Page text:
Judge rules intelligent design is not science

The Dover, Pennsylvania, case
In a closely watched case over whether intelligent design theory may be taught in science classrooms, a federal judge has ruled that ID instruction, because of its creationist roots, would violate the First Amendment ban on promoting religious beliefs.

U.S. District Judge John Jones ruled December 20 that the Dover, Pennsylvania, school district cannot teach ID as an alternate explanation for theories of evolution in science classes. ID proponents contend that an unspecified supernatural being accounts for the complexity of nature.

Jones said in his 139-page opinion that he “addressed the seminal question of whether ID is science.” Jones said he concluded that “it is not, and moreover that ID cannot uncouple itself from its creationist, and thus religious, antecedents.”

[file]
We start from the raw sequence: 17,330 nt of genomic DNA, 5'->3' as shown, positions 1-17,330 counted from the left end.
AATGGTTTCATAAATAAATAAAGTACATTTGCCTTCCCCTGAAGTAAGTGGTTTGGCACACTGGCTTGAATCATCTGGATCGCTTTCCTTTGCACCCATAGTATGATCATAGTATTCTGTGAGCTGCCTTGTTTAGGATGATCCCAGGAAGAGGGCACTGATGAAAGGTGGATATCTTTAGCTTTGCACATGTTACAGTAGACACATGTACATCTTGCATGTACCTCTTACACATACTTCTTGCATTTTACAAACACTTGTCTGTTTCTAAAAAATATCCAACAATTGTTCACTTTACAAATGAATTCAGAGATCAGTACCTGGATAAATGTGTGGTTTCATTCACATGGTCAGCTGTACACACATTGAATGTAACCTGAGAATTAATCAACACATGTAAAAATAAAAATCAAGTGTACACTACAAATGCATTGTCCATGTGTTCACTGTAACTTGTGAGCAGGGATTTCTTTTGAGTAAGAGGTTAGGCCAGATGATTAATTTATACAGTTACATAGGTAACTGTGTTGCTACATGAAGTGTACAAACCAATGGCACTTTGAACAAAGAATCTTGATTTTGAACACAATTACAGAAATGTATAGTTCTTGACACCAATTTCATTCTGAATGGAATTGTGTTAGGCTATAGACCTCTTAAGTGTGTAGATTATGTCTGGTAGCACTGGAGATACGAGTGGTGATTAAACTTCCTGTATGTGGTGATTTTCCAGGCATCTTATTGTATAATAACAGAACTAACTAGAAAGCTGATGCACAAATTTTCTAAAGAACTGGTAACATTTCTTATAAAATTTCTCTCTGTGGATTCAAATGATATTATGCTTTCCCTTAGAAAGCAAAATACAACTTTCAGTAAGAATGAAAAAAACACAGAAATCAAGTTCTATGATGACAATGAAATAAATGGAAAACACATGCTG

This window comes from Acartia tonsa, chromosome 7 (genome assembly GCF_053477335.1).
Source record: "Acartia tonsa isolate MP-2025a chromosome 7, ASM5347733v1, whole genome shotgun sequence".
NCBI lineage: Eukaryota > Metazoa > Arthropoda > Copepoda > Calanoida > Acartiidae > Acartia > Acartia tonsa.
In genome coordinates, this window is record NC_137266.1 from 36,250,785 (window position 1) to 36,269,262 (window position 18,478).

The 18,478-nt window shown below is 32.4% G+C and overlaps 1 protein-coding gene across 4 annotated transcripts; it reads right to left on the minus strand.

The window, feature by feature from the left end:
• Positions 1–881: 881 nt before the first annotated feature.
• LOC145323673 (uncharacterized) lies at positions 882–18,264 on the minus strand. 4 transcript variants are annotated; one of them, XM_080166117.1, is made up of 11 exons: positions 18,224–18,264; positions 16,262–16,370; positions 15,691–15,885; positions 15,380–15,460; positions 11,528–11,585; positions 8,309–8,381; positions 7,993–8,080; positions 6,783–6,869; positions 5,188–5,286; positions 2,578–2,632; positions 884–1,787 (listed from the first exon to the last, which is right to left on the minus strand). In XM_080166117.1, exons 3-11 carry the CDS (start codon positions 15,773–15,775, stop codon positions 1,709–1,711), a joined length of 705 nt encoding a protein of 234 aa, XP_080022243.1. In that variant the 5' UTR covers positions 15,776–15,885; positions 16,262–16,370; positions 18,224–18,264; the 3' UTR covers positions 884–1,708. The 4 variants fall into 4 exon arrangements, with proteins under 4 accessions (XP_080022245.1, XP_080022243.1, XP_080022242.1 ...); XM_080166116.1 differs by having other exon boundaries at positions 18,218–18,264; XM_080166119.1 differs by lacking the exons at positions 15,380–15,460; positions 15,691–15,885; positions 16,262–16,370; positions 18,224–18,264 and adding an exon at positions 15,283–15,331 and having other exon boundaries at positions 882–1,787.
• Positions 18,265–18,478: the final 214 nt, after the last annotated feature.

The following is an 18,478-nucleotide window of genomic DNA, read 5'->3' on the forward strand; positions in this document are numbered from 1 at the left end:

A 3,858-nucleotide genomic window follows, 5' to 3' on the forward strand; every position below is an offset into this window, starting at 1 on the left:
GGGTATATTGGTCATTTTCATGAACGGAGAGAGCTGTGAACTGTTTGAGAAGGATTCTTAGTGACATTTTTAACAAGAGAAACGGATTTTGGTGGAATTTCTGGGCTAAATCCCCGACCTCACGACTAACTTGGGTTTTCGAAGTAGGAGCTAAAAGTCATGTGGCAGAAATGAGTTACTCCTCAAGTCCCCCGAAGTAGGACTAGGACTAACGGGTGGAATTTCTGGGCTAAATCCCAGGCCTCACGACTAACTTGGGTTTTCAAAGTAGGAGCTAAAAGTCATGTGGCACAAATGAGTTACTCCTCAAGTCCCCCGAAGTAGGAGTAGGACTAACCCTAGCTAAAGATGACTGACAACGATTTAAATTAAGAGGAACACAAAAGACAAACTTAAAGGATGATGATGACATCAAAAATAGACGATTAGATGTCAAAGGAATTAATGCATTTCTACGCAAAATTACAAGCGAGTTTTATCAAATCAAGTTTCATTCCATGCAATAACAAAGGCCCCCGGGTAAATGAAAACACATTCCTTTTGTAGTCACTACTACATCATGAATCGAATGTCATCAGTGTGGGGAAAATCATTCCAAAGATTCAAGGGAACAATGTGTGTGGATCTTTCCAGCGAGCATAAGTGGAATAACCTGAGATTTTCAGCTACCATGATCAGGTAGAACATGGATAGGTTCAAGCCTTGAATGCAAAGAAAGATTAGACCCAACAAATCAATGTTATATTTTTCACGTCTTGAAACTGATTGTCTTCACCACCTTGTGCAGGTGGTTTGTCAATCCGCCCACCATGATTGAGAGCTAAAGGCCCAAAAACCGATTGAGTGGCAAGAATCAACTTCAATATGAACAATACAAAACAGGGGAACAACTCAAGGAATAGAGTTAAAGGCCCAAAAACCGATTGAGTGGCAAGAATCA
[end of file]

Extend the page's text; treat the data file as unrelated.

This article is available to subscribers only. Please subscribe for full access—subscriptions begin at $2.95. Already have an online account? Log in now. Already a print subscriber? Create an online account for no additional cost.

This article is available to subscribers only.

To post a comment, log inregister, or use the Facebook comment box.